As Rotary’s one and only charity, The Rotary Foundation (TRF) taps into a global network of Rotarians who invest their time, money and expertise into priorities that align with our seven areas of focus.
Foundation grants empower Rotarians to approach problems such as disease, poverty, illiteracy, and malnutrition with sustainable solutions that leave a lasting impact.
The Rotary Foundation is known throughout the world for its exceptional financial management and for the efficient use of its donations.
Every year since 2008, TRF has received the top four-star rating from Charity Navigator, the world’s largest and most trusted charity evaluator.
This rating is a standard achieved by only one percent of charities for judicious care of donors’ money.
What is The Rotary Foundation?
The Foundation was created in 1917 by Rotary International’s (RI) sixth president, Arch Klumph. It was established as an endowment fund to provide an ongoing and sustainable income for Rotary to allow us to ‘do good in the world’.
It has grown from an initial contribution of US$26.50 from the Rotary Club of Kansas City to more than US$1 billion. It provides grants of over $1 million per day to support projects led by Rotarians.
Today, TRF has one of the largest and most prestigious international fellowship programmes in the world.
Since it was founded, it has spent more than US$4 billion on life-changing, sustainable projects. TRF’s mission is to enable Rotarians ‘to advance world understanding, goodwill, and peace through the improvement of health, the support of education, and the alleviation of poverty’.
Our Foundation has special qualities because it is an enabling Foundation.
It is a not-for-profit organisation that is supported solely by donations from its members and friends.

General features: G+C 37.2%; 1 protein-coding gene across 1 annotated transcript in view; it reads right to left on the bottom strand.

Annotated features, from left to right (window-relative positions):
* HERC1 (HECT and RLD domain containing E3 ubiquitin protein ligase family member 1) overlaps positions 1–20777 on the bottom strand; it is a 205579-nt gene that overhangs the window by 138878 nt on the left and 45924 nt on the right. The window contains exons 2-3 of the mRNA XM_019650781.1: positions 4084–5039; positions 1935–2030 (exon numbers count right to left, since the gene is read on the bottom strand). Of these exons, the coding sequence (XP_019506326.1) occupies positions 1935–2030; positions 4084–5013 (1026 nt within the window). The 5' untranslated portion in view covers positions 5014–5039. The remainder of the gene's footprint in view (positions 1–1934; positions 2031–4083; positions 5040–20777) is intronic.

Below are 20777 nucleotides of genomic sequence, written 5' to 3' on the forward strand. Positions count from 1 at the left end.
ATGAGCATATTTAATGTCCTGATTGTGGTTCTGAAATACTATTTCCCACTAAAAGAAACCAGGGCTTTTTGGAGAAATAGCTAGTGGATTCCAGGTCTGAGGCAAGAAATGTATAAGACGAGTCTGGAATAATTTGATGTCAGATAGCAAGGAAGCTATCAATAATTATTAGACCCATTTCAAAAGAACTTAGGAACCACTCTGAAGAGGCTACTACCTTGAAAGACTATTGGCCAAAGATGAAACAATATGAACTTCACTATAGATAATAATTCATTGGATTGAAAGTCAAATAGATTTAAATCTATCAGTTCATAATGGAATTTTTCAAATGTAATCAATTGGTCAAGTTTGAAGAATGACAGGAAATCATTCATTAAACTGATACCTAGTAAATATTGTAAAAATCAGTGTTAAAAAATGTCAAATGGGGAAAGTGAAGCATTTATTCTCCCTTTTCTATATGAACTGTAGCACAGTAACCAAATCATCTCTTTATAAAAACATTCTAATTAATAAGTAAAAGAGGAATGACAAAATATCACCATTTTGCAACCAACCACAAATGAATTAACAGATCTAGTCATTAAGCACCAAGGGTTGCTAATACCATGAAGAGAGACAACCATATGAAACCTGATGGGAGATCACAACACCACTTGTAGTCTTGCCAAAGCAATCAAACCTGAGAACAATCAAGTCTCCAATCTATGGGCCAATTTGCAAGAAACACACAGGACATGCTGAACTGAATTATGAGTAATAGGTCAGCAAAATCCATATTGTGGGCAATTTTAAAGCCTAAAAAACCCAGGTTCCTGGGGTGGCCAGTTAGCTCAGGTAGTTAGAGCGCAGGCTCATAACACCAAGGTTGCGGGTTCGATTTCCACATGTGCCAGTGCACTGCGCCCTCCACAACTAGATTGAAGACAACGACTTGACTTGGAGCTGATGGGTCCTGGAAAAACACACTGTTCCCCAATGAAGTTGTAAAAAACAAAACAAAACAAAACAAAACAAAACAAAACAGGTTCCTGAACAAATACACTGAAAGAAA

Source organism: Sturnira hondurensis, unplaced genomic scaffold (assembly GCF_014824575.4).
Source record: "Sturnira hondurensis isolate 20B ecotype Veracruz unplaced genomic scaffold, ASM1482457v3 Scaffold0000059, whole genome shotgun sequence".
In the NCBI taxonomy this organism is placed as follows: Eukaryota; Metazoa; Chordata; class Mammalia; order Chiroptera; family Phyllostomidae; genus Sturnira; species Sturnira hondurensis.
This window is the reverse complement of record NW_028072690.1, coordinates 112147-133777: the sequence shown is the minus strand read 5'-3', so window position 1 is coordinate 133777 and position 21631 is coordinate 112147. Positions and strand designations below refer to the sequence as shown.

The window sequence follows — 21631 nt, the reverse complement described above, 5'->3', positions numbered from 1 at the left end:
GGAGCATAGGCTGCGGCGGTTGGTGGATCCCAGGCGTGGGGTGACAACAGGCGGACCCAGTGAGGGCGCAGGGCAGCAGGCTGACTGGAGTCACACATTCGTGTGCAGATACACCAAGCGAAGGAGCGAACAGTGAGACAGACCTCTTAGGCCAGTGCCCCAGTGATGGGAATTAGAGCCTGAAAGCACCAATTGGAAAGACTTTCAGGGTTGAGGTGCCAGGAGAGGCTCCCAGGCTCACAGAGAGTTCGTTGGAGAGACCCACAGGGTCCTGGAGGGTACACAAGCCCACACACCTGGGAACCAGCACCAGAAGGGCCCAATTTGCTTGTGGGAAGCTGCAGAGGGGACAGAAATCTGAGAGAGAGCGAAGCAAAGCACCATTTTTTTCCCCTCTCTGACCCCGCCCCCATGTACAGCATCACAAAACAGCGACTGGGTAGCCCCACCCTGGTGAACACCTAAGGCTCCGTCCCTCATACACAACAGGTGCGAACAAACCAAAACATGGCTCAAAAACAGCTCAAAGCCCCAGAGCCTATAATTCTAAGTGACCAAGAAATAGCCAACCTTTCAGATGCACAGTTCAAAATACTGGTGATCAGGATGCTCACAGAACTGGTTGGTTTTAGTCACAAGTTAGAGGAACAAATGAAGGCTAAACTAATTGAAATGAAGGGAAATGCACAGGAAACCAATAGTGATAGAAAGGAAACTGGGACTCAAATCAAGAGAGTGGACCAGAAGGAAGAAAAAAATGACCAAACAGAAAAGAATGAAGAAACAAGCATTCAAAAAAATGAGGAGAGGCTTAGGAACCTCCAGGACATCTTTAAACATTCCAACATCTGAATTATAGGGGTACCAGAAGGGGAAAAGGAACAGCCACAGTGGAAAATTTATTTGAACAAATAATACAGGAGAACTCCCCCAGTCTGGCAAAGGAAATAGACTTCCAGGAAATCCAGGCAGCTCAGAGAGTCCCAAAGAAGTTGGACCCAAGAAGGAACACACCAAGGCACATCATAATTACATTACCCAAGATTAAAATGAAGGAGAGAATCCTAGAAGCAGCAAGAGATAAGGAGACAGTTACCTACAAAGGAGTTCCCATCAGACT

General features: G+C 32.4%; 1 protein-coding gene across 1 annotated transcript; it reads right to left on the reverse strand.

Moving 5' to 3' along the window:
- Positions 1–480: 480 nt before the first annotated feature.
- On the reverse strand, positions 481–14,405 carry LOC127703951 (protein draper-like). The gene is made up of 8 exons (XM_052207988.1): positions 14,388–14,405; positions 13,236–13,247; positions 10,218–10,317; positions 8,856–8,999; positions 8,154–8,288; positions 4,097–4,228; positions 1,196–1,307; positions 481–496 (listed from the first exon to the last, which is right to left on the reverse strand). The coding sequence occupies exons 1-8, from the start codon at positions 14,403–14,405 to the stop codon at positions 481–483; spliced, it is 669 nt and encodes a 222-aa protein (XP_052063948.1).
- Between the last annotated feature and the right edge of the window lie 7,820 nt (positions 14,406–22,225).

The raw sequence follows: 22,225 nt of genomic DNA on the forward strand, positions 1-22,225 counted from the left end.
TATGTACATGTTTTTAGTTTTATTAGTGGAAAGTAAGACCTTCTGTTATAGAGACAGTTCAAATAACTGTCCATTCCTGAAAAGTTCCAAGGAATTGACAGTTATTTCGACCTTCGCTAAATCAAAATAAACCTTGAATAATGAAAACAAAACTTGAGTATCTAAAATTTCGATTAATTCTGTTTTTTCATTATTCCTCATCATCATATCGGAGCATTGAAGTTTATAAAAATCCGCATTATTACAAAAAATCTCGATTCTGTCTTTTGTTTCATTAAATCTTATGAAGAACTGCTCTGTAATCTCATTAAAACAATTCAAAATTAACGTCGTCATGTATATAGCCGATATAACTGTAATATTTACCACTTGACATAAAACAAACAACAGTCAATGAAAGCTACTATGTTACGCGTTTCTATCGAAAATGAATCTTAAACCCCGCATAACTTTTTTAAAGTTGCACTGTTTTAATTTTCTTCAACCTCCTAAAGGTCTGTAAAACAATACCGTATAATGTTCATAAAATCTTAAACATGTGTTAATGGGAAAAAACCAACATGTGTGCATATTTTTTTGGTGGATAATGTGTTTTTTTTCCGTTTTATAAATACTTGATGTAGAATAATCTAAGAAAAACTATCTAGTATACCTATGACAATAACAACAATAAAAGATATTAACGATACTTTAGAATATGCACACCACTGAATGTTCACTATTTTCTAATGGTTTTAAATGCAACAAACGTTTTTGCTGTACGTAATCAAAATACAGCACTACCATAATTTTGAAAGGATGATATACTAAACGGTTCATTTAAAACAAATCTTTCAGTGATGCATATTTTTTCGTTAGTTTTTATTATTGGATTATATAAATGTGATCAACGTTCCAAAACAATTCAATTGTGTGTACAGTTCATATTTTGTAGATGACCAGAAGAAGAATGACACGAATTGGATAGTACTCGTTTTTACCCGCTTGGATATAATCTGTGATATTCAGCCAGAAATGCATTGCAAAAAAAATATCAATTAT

TRF asks us to donate, just like other charities, but it also asks us to get involved and utilise the funds. Our Foundation is able to achieve its mission through the generous contributions and the active participation of its members.
A major recipient of donations to TRF is the Annual Fund. When we donate, half our contributions are directed to the District Fund and the other half to the World Fund. Both help support and enable Rotary projects to become a reality through global and district grants.
The Board of Trustees manages the business of the Foundation, led by the Trustee Chair, who is currently RI Past President, Ian Riseley, from Australia.
The Rotary International President Elect nominates the Trustees, who are elected by the Rotary International Board of Directors. The Trustee Chair serves for one year and the Trustees serve for
The Foundation leads the way on worldwide Rotary campaigns such as eradicating polio and promoting peace.
In 1930, the Foundation made its first grant of US$500 to the International Society for Crippled Children.
In 1947, following the death of Rotary’s founder Paul Harris, scholarships were the first large programme to be set up. These scholarships were established predominately as a tribute to Paul.
To date, more than 350,000 scholarships have been awarded, allowing recipients to study overseas.
Polio eradication is Rotary’s top philanthropic priority. Rotary launched the PolioPlus programme in 1985.
In 1988, when Rotary began working with its partners in the Global Polio Eradication Initiative, there were more than 350,000 polio cases in over 125 countries. Since then, nearly 3 billion children have been immunised against polio, and the incidence of polio has decreased by 99.9 percent.
As of 2021, Rotary’s contributions to the global polio eradication effort, including matching funds from the Bill & Melinda Gates Foundation, exceeded US$2 billion.
In 2002, TRF established the Peace Fellow Programme. Since then, the Rotary Peace Centres have trained more than 1400 Fellows who now work in more than 115 countries.
Many serve as leaders in governments, NGOs, the military, education, law enforcement, and international organisations like the United Nations and the World Bank.
Hundreds of thousands of people now enjoy access to clean water, health care and education, thanks to TRF’s humanitarian projects.
With thanks to the original author, Rotarian Anne Matthews, from the District 9560 Passport Club, Australia.